LONDON — Seeking to calm fears of an escalating debt crisis in Europe, Italy's embattled Prime Minister Silvio Berlusconi unveiled a plan for widespread economic reform Friday that would speed up painful austerity measures and move the world's seventh-largest economy toward adoption of a balanced-budget amendment.
The sweeping plan, which came just 48 hours after Berlusconi had dismissed the need to do more, came as pressure intensified on European leaders to stem the slide of massively indebted Italy into the same kind of fiscal crises that have swept over the smaller economies of Greece, Ireland and Portugal. Berlusconi's announcement appeared to pave the way for the European Central Bank to engage in a buying spree of Italian bonds in an attempt to bring its borrowing costs down from unsustainably high levels.
It remained unclear whether the package would be enough to ease the panic over Europe's debt crisis that, along with fears of a slowdown in the United States, erased $2.5 trillion off global stock markets this week.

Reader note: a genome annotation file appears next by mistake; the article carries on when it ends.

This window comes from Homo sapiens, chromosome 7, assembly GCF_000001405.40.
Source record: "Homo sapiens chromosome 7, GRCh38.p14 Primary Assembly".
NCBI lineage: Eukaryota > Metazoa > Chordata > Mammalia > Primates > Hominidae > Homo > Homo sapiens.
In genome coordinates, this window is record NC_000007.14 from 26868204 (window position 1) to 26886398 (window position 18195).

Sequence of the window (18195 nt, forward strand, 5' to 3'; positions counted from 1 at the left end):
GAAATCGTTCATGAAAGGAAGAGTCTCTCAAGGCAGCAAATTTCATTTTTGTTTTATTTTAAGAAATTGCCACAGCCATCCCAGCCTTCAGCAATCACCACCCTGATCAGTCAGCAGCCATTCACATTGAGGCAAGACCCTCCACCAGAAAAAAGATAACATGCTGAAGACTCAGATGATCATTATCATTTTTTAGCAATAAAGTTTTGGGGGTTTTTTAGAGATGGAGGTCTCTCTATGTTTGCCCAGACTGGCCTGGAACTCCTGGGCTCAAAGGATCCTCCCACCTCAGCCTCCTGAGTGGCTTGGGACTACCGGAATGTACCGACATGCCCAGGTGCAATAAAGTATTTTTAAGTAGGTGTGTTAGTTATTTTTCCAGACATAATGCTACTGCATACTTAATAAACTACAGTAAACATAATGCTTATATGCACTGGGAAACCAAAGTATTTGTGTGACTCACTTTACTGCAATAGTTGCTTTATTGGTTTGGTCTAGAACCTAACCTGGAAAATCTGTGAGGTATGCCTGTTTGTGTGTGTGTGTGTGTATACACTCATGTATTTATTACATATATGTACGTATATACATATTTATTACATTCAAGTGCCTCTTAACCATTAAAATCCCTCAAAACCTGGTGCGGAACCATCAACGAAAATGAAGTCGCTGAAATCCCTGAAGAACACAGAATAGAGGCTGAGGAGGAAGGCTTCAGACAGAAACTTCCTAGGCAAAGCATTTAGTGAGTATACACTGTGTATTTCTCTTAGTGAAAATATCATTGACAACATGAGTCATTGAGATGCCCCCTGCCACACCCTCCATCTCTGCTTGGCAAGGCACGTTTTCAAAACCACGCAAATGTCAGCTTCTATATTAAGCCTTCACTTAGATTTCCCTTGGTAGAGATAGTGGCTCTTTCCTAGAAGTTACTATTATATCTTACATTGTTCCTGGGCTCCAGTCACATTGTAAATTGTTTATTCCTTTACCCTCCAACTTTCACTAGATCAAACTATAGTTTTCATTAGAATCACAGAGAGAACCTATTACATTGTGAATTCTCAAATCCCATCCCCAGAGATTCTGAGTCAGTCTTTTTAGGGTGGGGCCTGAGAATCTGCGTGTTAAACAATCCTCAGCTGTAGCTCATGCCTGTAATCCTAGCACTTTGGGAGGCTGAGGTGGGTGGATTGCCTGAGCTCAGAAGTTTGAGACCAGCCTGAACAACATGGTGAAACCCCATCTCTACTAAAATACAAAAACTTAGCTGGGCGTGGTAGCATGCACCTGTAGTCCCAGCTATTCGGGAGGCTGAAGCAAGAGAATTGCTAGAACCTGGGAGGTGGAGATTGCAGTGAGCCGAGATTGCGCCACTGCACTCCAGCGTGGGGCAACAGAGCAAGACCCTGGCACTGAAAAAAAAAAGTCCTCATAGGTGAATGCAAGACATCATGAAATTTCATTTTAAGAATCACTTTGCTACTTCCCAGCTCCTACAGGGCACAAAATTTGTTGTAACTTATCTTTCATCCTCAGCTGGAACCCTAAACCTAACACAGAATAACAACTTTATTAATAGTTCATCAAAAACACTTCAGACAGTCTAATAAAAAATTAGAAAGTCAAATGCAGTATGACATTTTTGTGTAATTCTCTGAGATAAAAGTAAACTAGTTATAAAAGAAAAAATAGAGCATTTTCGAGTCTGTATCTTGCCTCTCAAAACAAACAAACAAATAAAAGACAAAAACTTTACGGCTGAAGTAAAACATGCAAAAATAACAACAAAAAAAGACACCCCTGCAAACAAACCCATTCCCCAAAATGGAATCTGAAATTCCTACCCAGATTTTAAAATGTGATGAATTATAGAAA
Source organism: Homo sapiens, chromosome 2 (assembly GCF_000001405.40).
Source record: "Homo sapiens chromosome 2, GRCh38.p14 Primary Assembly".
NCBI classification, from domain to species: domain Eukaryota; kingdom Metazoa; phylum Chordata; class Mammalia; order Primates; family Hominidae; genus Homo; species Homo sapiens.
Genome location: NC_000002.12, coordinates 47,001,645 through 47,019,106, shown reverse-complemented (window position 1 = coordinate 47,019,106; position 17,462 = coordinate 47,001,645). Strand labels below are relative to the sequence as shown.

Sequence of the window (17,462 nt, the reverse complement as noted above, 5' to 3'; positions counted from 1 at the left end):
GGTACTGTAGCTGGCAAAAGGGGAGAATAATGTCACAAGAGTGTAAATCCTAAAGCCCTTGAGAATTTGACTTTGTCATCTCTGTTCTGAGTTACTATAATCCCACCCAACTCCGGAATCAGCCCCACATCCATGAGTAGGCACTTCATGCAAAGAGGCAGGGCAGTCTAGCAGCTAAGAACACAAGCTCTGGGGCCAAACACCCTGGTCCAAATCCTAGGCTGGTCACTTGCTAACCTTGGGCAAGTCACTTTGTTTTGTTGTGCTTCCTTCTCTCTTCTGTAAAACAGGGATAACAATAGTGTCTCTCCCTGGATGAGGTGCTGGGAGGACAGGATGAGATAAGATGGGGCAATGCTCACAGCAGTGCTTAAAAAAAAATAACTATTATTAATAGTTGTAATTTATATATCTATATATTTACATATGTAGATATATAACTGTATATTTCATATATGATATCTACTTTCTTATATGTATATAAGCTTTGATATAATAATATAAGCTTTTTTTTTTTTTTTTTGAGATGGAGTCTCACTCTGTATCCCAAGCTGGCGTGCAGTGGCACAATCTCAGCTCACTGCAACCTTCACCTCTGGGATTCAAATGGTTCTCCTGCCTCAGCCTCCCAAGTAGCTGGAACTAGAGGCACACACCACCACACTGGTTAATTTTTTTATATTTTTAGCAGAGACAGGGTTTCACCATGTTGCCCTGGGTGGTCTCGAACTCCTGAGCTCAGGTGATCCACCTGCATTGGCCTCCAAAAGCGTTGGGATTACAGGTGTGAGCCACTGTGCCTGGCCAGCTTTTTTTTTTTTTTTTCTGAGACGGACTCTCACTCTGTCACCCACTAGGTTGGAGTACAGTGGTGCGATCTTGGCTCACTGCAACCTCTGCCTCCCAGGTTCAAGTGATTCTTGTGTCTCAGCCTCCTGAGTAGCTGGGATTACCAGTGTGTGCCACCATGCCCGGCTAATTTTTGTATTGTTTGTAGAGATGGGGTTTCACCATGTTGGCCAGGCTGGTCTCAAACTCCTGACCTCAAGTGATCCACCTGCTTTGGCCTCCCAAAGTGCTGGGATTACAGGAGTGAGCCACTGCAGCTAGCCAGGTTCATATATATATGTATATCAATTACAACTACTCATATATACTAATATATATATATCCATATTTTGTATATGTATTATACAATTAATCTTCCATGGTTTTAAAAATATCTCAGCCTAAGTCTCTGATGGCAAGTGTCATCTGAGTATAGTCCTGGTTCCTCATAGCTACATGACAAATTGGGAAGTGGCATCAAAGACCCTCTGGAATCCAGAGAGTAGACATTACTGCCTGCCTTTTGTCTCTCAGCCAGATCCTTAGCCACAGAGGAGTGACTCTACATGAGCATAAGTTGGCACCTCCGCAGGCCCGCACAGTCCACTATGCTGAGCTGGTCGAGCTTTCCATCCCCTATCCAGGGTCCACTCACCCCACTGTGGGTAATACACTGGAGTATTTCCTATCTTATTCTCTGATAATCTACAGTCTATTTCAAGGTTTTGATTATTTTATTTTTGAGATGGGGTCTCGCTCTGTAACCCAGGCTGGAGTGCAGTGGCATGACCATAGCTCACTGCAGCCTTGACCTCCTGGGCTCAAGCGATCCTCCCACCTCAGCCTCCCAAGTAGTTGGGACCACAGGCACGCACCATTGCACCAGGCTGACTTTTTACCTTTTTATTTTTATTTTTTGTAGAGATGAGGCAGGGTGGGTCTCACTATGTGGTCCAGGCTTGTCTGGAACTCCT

It brought into focus the stark options ahead for a group of 17 European nations that for years have sought to share one currency without making the politically hard decisions that would make German and Italian taxpayers, for instance, just as liable for the region's collective debt as the residents of, say, Virginia and California are to U.S. debt.
"This is about the future of Europe now," said Peter Bofinger, an influential German economist. "If Italy blows apart, the (euro zone) blows apart. This isn't like Portugal or Ireland or Greece. The consequences for Europe are now great. They have to, they must, act."